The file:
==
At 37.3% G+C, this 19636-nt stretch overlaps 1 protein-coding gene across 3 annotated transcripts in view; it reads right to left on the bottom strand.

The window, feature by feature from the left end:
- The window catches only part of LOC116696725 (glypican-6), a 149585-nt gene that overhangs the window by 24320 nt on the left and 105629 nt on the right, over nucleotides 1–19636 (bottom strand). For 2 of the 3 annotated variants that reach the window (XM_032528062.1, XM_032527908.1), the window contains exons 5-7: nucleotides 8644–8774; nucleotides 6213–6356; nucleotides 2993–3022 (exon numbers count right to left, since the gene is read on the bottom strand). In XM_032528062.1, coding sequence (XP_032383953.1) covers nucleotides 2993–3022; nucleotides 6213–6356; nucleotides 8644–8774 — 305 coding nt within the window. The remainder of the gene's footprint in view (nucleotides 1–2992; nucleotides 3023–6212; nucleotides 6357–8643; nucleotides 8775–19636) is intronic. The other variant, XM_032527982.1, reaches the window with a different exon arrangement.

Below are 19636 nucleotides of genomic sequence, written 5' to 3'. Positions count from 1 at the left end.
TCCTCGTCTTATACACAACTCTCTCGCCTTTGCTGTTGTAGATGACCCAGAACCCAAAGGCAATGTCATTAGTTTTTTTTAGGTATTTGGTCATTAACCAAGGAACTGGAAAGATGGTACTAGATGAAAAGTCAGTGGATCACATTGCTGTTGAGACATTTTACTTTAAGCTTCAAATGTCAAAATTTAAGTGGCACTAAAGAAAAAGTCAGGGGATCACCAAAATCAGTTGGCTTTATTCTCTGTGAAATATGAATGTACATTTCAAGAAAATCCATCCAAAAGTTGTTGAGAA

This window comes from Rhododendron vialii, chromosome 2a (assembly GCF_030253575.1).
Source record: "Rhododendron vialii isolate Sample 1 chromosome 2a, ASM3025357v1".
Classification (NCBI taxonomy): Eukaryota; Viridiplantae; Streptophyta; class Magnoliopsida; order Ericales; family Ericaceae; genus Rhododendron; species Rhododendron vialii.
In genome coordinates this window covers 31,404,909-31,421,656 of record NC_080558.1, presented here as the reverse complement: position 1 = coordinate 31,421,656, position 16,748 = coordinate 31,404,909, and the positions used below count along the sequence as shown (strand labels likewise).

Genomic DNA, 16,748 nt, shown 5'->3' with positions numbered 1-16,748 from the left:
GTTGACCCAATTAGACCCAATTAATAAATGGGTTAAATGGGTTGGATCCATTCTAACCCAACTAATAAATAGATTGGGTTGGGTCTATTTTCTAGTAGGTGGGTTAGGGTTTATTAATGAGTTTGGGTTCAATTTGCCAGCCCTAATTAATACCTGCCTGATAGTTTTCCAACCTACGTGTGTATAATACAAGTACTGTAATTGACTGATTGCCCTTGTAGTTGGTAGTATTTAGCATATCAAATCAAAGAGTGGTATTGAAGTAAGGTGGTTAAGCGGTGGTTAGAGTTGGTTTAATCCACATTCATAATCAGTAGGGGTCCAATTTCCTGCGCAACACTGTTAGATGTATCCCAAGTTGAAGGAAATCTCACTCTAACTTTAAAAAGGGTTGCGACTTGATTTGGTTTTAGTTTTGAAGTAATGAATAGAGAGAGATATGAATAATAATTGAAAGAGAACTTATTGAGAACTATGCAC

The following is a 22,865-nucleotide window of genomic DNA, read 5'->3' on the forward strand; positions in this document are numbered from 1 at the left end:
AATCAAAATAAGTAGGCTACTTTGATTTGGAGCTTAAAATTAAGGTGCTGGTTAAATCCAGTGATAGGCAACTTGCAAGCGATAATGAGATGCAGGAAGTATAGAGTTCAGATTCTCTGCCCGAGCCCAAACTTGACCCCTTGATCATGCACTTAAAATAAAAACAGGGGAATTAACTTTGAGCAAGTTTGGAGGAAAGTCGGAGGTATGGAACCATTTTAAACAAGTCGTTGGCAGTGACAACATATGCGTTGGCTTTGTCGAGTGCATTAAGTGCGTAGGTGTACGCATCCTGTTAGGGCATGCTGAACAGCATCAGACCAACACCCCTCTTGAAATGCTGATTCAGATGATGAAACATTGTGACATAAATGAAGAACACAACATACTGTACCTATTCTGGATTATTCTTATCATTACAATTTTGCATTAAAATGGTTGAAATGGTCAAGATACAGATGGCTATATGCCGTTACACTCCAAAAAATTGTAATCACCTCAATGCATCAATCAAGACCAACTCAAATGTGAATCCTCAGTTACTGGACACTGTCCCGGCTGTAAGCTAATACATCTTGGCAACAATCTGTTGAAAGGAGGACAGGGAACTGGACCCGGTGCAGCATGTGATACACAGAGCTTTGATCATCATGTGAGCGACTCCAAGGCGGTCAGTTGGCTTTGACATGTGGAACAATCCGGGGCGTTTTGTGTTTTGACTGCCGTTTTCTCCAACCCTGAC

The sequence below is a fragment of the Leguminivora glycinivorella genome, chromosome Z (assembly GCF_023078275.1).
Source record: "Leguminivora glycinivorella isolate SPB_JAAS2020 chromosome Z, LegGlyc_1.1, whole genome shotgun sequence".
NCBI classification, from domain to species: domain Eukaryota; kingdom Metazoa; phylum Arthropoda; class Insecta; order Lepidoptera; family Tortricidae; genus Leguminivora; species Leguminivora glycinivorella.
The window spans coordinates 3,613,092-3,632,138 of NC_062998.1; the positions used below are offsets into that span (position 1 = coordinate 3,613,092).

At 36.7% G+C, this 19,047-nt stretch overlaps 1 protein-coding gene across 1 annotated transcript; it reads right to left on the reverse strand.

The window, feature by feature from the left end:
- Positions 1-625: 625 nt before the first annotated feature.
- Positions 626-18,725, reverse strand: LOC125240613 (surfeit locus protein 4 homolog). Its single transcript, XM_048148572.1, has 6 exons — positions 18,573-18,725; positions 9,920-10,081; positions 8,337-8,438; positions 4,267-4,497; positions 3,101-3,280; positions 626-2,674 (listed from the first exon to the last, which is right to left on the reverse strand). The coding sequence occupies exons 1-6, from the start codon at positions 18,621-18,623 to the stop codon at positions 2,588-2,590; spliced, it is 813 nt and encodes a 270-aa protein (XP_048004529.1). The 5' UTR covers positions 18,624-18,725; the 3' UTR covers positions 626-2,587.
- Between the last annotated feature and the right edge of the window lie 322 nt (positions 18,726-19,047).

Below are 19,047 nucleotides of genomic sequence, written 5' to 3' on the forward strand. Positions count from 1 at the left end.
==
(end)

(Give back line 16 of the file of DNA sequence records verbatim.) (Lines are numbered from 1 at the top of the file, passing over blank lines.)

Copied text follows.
NCBI classification, from domain to species: domain Eukaryota; kingdom Metazoa; phylum Arthropoda; class Insecta; order Lepidoptera; family Tortricidae; genus Leguminivora; species Leguminivora glycinivorella.